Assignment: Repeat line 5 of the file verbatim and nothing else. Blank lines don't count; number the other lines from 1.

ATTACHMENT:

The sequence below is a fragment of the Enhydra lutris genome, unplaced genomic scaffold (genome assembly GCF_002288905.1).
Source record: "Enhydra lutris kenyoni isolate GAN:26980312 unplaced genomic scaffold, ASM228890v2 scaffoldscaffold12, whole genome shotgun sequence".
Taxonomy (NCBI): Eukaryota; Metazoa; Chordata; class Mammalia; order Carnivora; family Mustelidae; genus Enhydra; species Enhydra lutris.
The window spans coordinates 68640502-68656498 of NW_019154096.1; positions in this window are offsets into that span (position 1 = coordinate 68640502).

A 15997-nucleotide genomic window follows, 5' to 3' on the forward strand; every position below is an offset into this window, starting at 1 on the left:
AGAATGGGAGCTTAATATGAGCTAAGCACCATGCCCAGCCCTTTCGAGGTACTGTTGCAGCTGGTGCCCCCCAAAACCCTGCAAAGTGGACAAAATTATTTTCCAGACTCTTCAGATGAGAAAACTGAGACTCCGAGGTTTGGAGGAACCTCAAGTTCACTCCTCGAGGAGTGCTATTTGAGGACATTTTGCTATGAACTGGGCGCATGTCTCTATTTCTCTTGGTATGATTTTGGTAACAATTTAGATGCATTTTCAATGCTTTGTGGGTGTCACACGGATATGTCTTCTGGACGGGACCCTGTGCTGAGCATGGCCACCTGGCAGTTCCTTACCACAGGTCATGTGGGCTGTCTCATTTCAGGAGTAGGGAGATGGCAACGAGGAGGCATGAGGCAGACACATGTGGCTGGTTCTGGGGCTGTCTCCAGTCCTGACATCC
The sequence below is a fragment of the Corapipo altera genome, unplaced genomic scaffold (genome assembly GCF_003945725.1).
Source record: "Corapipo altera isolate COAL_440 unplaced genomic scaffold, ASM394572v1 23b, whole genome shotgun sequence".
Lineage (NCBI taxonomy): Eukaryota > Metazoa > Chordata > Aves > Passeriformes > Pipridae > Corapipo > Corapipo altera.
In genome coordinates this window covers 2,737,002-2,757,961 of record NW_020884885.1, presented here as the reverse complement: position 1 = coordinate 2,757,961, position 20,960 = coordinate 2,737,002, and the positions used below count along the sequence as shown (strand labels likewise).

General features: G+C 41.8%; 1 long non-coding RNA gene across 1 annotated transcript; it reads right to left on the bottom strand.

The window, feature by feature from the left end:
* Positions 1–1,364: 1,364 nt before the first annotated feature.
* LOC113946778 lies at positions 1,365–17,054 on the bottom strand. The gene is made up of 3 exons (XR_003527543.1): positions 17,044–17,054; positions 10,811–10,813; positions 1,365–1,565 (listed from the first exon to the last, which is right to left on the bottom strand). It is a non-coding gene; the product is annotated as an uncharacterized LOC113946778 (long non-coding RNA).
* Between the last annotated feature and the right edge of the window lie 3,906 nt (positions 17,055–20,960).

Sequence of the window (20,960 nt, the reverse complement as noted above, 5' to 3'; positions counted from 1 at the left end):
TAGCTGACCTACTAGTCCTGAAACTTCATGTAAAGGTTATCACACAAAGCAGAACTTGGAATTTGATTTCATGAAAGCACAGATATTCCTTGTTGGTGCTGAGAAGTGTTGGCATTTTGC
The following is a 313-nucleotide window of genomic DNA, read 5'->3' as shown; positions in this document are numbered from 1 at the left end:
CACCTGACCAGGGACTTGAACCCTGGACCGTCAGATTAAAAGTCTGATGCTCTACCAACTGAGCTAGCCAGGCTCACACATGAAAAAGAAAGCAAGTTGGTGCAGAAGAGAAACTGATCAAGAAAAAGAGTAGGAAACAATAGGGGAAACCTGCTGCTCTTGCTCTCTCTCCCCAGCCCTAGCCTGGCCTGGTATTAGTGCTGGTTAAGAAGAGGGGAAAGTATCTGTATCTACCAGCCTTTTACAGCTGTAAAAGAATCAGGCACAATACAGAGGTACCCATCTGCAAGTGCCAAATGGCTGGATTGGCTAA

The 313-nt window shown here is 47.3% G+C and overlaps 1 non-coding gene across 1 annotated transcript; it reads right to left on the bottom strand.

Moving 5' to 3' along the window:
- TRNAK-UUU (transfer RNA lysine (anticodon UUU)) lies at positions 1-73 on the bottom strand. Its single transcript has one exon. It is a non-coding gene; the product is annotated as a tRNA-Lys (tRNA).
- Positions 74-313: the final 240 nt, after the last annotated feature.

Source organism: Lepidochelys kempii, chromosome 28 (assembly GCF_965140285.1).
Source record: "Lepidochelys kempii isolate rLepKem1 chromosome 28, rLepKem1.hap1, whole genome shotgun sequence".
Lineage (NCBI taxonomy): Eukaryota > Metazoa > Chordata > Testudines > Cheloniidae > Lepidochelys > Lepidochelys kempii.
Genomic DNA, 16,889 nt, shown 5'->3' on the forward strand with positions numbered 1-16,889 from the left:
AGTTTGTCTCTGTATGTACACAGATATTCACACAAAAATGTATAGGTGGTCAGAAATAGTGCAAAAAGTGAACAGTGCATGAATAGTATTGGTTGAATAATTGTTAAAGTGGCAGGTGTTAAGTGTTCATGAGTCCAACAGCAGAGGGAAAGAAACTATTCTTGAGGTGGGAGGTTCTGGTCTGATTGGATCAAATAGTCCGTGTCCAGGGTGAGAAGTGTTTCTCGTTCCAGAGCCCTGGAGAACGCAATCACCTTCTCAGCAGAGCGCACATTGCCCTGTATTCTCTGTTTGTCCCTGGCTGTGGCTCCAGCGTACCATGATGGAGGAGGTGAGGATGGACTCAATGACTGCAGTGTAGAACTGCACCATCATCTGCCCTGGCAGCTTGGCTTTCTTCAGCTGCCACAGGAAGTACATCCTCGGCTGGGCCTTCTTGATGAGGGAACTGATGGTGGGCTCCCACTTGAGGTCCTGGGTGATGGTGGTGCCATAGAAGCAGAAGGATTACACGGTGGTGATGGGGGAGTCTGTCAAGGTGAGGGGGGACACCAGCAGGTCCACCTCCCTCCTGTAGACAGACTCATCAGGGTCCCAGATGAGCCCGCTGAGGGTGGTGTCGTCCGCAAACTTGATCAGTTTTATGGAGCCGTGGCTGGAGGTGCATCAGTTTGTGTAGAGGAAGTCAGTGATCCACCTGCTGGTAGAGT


A 15997-nucleotide genomic window follows, 5' to 3' on the forward strand; every position below is an offset into this window, starting at 1 on the left: